January 12, 1917

The editor of the Ashbourne Telegraph – The West Derbyshire and North Staffordshire Newspaper – once again took space on the front page of the paper to tackle the major issue of the day.

In the first week of the new year it was to urge renewed effort and sacrifice to win the war, which, he said, was being won. January 12 saw the editorial tackle ‘The Food Question’. The Germans were losing, he previously stated, because they could no longer feed their civilian population. England faced the prospect of ‘ploughing up parks and pleasure grounds’ to ensure our food supply.

The most serious threat to the having sufficient food was shortage of labour and here it was proposed that German prisoners of war should be put to work.

“Our prisoners of war in Germany and the Belgian prisoners of war are being utilised by the Germans and there is no reason why we shouldn’t utilise the able bodied men who are our unwilling guests.”

It was observed that currently levels of farm labour could only maintain the supply of milk, and if more land was to be brought into production more hands would be needed.

Grocer Rupert Marsden, who in the summer of 1916 had been forced to sell of his delivery horse and cart decided to relaunch is business as St John Street Cash Stores

Grocer Rupert Marsden, who in the summer of 1916 had been forced to sell off his delivery horse and cart decided to relaunch is business as St John Street Cash Stores

Yet more men were needed at the front and the work of the military tribunals continued unabated. This week five publicans were listed to appear in front of the Ashbourne Urban Tribunal, licensees of the White Hart, the White Swan, the Wellington Inn, The Horns and the Wheel Inn, Compton. Mr W Mellor, of the Wheel Inn, the tribunal heard had been in Turkey, about 70 miles from Bagdad at the outbreak of war and had been interned there for six months. The tribunal decided that in light of this Mellor was exempt from the Military Service Act and postponed his hearing indefinitely. With the exception of Mr W Marsh of the Horns, who was certified too ill to attend, the other men were granted exemptions on the condition that they spent 18 hours each week on ‘work of national importance’.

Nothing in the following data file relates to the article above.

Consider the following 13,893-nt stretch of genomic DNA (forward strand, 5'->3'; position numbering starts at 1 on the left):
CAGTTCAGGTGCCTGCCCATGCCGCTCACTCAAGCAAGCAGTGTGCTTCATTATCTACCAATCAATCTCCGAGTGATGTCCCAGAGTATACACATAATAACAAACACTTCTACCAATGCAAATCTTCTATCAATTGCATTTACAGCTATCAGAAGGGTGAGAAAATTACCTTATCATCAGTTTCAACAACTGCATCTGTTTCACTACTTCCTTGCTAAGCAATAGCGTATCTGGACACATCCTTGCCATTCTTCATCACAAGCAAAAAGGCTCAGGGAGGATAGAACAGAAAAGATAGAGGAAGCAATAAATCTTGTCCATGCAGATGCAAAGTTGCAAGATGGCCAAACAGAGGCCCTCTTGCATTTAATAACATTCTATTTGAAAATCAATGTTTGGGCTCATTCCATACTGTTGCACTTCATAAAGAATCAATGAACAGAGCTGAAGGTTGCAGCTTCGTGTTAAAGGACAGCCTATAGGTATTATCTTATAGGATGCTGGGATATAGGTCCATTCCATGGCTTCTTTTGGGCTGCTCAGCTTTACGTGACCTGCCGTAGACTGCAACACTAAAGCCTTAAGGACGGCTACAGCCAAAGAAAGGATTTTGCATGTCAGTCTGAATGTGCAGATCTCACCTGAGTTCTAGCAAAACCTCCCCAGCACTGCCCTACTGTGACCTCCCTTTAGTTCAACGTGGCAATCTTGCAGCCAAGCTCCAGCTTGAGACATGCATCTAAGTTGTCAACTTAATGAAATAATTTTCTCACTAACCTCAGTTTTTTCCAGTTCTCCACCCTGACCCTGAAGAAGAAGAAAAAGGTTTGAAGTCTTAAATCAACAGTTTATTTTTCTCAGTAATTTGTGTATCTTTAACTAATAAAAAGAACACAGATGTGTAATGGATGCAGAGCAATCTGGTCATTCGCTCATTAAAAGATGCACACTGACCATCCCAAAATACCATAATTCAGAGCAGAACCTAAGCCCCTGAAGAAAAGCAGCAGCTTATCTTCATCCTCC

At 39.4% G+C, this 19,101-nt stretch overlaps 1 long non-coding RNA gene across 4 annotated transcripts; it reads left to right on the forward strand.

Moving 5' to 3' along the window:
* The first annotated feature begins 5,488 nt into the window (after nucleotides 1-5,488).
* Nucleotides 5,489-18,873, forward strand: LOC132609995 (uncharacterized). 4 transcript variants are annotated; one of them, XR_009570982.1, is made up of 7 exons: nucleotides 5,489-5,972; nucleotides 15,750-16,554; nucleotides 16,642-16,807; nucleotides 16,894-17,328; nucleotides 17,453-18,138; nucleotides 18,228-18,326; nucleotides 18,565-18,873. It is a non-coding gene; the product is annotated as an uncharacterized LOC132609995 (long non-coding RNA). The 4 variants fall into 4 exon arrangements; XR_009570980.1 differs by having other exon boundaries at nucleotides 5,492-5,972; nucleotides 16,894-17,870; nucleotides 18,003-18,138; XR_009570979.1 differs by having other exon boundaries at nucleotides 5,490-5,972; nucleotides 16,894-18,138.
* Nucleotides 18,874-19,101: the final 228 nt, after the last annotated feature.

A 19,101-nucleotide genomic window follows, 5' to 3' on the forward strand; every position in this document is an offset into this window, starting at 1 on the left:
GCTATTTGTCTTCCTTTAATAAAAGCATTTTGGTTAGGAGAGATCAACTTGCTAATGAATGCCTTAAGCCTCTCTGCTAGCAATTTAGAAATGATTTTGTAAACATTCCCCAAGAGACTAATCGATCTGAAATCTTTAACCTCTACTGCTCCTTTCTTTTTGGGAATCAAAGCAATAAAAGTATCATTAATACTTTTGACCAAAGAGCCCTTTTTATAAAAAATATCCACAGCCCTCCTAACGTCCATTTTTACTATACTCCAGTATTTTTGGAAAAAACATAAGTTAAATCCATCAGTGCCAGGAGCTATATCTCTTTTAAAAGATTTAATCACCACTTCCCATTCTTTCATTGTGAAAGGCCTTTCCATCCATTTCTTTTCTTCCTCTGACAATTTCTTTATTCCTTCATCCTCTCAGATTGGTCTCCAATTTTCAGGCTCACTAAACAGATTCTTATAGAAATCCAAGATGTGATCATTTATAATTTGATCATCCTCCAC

Three more soldiers who had been honoured were featured in the Telegraph this week. Field Marshall Sir Douglas Haig named Lieutenant Colonel CH Lyon of Clifton, and Sapper W Thornley of the Royal Engineers for ‘distinguished and gallant services and devotion to duty’. Thornley had been a clerk at Ashbourne Post Office and was a member of both Ashbourne Town and Ashbourne Wednesday football clubs.

Brigade major Malcolm Henderson of the Royal Scots had been awarded the DSO. Henderson, son of Mr and Mrs Henderson of Clifton House had been educated at Repton and Sandhurst and gained a commission to the oldest regiment in the British Army. He had served in India and his regiment was one of the first in the field when the Great War broke out. He had been wounded twice, the first time in October 1914 and then more seriously later. Mentioned in dispatches and awarded the Legion of Honour by the French, Henderson also had a younger brother in the same regiment.

Elsewhere it was noted that Field Marshall Haig’s dispatch included a large number of women.

“The work of the women in the nursing detachments has been every bit as glorious, says the Daily Mirror, as that of the men in the trenches and on the battlefield, and when the full story of the war comes to be told the part played in it by the women of Britain will be gratefully acknowledged,”

The row over the proposed isolation hospital ‘opposed by nine out of ten people in Ashbourne’ continued to rumble on. Opponents of the scheme were blocking council business, which meant that cheques were not being written to pay for works – including a new water supply in Clifton Road.

In a lengthy and detailed report, the paper recorded that councillor James Osborne had insisted that the town faced a great shortage of water and there could be an equipment failure ‘any day’. He argued that the responsibility would lie with the protesters who were blocking approval of payment. He said the opponents, being led by councillor Kennedy, were behaving like children.

Kennedy retorted: “Anything that is a great nuisance one has the right to object to, and I should feel I was not doing my duty if I did not support the council in doing what in can be done to prevent this hospital being put in our midst. I should be quite content to abide by the decision of the town.”

Eventually the chairman was forced to close the meeting with ‘no business done and no cheques signed’.

As the reporter noted: “The meeting broke up amidst some excitement.”

  • My fellow researcher and former De Montfort University colleague John Dilley is conducting a similar real-time project with the Market Harborough Advertiser. Check out his Newspapers and the Great War blog


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